First: Pray together. Prayer is the most powerful weapon we have in our arsenal against the principalities and powers against which we struggle. Ephesians 6 says that our struggle is not against “flesh and blood” but against these principalities and powers. In other words, this is not a fight against specific people, groups of people, political parties, or media outlets. This is a battle in the spiritual realm against Satan and the ways he seeks to rob, steal, destroy, and counter Christ’s mission to seek, save, heal, and unite. We encourage you to pray together, with those from whom you are different, hearing one another’s perspectives and coming together to talk to the same God and Father. We believe God is glorified and his kingdom advances when the body of Christ unites to pray and to seek his face and his will together.

Second: Listen, learn, and share. If you don’t understand the depth of the emotion felt by the African-American community, take time to listen. And then listen some more. Don’t jump to conclusions. Don’t act like you know it all. In humility, genuinely seek to learn, opening your heart and your mind to the possibility that things may not be as you always thought them to be.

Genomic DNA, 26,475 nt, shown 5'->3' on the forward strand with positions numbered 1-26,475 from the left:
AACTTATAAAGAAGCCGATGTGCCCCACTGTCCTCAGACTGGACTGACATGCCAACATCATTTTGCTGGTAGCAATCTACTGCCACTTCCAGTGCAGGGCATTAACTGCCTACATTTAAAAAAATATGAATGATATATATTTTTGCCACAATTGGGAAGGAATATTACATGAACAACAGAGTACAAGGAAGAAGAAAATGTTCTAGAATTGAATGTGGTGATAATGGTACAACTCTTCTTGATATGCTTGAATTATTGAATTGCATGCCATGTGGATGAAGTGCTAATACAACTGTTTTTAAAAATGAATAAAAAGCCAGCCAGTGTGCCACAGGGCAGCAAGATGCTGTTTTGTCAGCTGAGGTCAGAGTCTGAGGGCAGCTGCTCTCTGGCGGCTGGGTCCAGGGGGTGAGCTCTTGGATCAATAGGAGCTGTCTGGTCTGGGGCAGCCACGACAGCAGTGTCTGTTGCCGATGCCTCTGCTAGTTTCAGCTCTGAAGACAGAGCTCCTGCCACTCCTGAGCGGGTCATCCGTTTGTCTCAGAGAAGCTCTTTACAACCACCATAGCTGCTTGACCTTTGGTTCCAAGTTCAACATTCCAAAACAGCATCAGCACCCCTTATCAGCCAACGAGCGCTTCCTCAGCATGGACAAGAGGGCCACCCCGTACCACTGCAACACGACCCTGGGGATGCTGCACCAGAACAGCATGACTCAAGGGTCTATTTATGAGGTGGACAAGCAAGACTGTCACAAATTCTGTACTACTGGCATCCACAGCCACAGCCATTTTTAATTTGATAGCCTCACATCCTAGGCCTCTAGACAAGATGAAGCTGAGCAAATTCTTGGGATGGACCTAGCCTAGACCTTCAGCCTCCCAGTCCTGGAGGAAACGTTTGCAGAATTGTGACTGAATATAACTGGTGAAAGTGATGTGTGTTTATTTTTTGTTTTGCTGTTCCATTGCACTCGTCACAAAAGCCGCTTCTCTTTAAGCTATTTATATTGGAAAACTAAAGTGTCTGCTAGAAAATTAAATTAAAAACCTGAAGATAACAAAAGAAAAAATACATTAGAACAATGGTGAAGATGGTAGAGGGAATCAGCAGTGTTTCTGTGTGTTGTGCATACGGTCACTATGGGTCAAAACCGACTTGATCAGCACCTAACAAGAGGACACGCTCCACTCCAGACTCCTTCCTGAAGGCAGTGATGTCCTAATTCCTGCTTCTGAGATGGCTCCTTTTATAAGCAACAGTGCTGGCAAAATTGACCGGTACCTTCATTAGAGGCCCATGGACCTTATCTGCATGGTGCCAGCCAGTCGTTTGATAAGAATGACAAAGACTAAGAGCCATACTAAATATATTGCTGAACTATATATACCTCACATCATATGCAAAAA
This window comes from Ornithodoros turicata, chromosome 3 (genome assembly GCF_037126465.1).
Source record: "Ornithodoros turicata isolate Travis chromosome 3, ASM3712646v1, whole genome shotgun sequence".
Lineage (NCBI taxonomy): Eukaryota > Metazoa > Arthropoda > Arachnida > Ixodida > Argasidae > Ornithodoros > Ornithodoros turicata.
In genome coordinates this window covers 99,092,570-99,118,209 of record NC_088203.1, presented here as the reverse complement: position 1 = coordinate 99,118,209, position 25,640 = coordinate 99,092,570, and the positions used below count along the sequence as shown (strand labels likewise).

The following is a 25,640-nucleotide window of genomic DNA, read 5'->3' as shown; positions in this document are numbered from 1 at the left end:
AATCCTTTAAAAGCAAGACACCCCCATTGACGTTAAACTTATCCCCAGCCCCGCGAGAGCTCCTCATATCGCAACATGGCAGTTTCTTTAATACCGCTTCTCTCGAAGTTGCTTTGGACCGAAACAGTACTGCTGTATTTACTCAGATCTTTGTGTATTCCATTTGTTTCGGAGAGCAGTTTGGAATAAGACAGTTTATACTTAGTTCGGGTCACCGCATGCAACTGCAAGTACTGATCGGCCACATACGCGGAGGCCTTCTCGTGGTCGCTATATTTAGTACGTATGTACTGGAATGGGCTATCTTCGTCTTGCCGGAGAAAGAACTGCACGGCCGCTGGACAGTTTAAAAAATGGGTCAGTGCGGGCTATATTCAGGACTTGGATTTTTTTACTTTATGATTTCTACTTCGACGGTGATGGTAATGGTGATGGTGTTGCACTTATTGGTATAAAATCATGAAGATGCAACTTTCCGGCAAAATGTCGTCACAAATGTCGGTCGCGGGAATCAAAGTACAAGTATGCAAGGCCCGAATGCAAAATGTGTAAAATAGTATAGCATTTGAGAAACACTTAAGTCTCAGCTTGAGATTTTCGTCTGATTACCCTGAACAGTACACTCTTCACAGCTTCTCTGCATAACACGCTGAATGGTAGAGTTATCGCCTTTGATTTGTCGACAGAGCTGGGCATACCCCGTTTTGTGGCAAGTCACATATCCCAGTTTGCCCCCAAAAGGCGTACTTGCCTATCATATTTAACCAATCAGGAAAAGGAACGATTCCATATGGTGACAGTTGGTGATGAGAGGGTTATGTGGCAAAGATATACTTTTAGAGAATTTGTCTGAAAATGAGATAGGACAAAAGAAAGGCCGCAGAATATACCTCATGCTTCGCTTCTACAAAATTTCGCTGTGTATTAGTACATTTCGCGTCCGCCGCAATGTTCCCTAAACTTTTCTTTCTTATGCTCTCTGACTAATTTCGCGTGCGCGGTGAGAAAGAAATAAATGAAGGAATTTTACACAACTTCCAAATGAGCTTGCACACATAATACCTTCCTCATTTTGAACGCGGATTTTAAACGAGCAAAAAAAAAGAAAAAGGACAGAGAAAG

For the African-American members of our family, we want you to know that we grieve with you and that we hurt with you; our hearts are heavy. We understand that the emotion is raw, that the pain is deep, that discouragement may seem ever-present. We ask you, in your own time, to be open to walking with the wider community of faith as we move toward better understanding and empathy for one another, and justice for all.

To all: remember that we as Christians can agree that ending racism is good, and disagree about how to best achieve this. Remember that we are all sinful, broken people, with limited perspectives; no one but God has the whole picture. Don’t be afraid to be have difficult conversations in love, offering grace to one another and seeking to understand more than you seek to be understood. Be humble. Our God desires to reconcile all people to himself and to one other. We are called to be a church that embodies and displays that reconciling gospel. Such a display is deeply needed in this moment.

There are many things we can do in light of our nation’s recent events to increasingly reflect Christ’s coming kingdom here in our city and across our nation and our world. These are just the beginning.

In unrelenting hope because of everything Christ has already done and everything Christ has promised to do,

The District Church Pastoral Team

Aaron Graham | Matthew Watson | Amy Graham | Justin Fung

Justin

Hong Kong | London | California | Washington, DC Christian | Theologian | Musician | Activist | Sojourner